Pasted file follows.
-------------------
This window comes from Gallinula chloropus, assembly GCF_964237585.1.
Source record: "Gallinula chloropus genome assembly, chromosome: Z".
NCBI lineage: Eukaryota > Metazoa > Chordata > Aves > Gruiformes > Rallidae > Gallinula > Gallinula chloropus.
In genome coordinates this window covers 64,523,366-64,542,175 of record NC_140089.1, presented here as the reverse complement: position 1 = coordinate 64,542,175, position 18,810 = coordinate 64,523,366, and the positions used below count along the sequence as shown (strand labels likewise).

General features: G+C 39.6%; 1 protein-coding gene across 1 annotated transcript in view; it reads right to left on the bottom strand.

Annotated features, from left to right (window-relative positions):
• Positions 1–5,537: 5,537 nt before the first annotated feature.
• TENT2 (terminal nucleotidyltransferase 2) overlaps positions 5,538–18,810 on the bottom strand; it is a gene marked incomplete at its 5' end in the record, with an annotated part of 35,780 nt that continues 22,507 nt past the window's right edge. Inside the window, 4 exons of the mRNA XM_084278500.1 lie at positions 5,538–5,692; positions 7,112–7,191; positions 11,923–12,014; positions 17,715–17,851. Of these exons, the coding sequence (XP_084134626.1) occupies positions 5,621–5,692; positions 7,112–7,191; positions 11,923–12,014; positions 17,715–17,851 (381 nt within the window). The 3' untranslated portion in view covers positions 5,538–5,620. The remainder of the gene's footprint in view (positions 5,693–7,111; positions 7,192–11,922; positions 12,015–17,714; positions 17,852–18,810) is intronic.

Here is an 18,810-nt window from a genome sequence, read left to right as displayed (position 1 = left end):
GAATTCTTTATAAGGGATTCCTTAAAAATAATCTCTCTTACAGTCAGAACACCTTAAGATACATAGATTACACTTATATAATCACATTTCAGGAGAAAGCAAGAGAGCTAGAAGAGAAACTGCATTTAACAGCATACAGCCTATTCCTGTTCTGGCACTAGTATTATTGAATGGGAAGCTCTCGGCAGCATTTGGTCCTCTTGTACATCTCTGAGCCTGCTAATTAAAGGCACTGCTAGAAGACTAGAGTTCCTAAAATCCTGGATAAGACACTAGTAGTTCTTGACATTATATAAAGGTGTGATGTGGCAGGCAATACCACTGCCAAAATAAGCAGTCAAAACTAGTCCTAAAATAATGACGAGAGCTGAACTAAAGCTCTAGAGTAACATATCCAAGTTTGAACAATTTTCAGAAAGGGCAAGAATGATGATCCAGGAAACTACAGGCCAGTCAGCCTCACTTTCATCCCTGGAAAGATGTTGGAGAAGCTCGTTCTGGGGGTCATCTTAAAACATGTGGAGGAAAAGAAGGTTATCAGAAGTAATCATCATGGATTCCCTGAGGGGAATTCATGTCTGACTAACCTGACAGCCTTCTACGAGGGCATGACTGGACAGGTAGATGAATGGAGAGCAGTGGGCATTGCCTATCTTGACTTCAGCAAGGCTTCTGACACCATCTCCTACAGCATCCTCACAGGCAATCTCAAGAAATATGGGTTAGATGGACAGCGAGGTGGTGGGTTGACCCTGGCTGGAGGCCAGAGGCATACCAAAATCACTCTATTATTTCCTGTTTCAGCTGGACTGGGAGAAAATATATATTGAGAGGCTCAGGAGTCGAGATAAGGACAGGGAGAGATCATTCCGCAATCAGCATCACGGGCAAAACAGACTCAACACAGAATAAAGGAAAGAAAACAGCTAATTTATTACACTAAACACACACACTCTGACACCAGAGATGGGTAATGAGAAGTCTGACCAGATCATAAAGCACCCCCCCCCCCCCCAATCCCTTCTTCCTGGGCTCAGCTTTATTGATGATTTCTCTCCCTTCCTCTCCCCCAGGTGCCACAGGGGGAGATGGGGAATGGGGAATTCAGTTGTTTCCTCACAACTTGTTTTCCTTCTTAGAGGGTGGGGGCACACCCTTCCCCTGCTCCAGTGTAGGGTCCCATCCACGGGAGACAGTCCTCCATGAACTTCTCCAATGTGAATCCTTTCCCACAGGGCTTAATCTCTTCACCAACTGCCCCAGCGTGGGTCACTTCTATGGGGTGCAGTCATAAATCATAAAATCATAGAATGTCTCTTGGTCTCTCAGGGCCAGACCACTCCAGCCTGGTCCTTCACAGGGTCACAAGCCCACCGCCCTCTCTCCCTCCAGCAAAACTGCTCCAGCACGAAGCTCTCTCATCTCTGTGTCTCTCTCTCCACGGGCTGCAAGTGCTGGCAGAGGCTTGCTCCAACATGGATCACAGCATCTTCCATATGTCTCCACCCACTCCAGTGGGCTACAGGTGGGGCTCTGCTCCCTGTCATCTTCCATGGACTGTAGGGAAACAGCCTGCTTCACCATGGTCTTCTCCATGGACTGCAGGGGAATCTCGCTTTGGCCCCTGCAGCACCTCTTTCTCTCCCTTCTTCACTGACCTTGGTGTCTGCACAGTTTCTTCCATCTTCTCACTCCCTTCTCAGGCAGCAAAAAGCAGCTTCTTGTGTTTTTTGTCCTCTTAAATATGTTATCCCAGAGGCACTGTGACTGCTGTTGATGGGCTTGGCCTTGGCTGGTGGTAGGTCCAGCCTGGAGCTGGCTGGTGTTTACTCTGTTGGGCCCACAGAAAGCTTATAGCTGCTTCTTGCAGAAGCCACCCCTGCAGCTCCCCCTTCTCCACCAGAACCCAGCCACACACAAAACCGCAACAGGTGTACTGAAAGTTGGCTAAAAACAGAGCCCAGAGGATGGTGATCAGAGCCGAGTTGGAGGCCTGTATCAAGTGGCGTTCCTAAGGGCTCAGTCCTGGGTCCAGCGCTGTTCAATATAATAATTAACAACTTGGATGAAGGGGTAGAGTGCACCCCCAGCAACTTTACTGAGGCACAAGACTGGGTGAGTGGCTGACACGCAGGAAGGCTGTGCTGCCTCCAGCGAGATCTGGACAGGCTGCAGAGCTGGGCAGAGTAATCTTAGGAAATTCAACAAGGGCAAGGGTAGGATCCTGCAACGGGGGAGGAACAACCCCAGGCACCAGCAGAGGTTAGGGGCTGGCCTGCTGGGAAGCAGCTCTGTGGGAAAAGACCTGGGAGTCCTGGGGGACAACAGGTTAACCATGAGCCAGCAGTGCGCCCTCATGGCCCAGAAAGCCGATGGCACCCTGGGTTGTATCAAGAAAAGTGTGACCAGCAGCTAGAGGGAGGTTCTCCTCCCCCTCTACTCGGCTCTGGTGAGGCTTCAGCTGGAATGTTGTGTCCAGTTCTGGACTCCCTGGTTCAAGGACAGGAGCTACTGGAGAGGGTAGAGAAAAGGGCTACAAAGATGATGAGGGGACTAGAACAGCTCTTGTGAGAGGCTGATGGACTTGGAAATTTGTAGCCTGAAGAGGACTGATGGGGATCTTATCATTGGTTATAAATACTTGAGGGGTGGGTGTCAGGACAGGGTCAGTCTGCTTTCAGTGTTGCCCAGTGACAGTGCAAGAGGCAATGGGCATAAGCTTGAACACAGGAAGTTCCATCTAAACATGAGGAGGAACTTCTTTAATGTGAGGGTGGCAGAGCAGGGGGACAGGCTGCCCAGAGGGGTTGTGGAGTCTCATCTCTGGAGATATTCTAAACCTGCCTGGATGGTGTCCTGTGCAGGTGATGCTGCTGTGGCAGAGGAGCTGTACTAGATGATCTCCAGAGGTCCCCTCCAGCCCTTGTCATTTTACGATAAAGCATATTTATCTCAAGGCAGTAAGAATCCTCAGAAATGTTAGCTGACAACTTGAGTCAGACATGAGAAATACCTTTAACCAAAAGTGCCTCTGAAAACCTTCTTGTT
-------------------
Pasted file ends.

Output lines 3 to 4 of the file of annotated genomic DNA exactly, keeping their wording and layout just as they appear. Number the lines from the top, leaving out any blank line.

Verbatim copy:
NCBI lineage: Eukaryota > Metazoa > Chordata > Aves > Gruiformes > Rallidae > Gallinula > Gallinula chloropus.
In genome coordinates this window covers 64,523,366-64,542,175 of record NC_140089.1, presented here as the reverse complement: position 1 = coordinate 64,542,175, position 18,810 = coordinate 64,523,366, and the positions used below count along the sequence as shown (strand labels likewise).